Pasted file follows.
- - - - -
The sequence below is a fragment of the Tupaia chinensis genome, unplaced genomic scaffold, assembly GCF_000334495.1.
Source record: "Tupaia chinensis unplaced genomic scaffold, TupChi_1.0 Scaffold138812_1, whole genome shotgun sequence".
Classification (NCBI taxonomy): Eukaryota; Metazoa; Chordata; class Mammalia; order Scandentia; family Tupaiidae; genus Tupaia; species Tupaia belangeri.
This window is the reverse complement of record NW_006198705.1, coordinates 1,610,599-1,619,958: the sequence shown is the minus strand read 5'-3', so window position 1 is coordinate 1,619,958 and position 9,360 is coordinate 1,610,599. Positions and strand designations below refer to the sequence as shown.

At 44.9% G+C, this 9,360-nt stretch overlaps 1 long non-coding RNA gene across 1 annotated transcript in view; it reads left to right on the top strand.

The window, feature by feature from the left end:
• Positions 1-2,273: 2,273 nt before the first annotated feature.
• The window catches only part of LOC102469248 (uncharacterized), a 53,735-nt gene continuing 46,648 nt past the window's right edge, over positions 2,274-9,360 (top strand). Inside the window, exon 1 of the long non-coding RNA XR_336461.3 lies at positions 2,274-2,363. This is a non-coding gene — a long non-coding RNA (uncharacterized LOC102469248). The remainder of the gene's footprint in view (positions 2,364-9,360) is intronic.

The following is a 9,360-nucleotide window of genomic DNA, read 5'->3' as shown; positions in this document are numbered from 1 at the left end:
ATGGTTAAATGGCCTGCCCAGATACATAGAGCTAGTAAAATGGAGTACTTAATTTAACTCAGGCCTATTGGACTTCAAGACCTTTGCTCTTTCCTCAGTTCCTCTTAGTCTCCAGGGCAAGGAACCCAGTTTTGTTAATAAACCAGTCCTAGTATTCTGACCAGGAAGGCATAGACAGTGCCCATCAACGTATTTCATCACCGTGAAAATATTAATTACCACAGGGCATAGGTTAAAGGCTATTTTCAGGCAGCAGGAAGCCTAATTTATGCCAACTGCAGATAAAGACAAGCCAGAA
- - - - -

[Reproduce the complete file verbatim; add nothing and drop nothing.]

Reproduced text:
The sequence below is a fragment of the Tupaia chinensis genome, unplaced genomic scaffold, assembly GCF_000334495.1.
Source record: "Tupaia chinensis unplaced genomic scaffold, TupChi_1.0 Scaffold138812_1, whole genome shotgun sequence".
Classification (NCBI taxonomy): Eukaryota; Metazoa; Chordata; class Mammalia; order Scandentia; family Tupaiidae; genus Tupaia; species Tupaia belangeri.
This window is the reverse complement of record NW_006198705.1, coordinates 1,610,599-1,619,958: the sequence shown is the minus strand read 5'-3', so window position 1 is coordinate 1,619,958 and position 9,360 is coordinate 1,610,599. Positions and strand designations below refer to the sequence as shown.

At 44.9% G+C, this 9,360-nt stretch overlaps 1 long non-coding RNA gene across 1 annotated transcript in view; it reads left to right on the top strand.

The window, feature by feature from the left end:
• Positions 1-2,273: 2,273 nt before the first annotated feature.
• The window catches only part of LOC102469248 (uncharacterized), a 53,735-nt gene continuing 46,648 nt past the window's right edge, over positions 2,274-9,360 (top strand). Inside the window, exon 1 of the long non-coding RNA XR_336461.3 lies at positions 2,274-2,363. This is a non-coding gene — a long non-coding RNA (uncharacterized LOC102469248). The remainder of the gene's footprint in view (positions 2,364-9,360) is intronic.

The following is a 9,360-nucleotide window of genomic DNA, read 5'->3' as shown; positions in this document are numbered from 1 at the left end:
ATGGTTAAATGGCCTGCCCAGATACATAGAGCTAGTAAAATGGAGTACTTAATTTAACTCAGGCCTATTGGACTTCAAGACCTTTGCTCTTTCCTCAGTTCCTCTTAGTCTCCAGGGCAAGGAACCCAGTTTTGTTAATAAACCAGTCCTAGTATTCTGACCAGGAAGGCATAGACAGTGCCCATCAACGTATTTCATCACCGTGAAAATATTAATTACCACAGGGCATAGGTTAAAGGCTATTTTCAGGCAGCAGGAAGCCTAATTTATGCCAACTGCAGATAAAGACAAGCCAGAA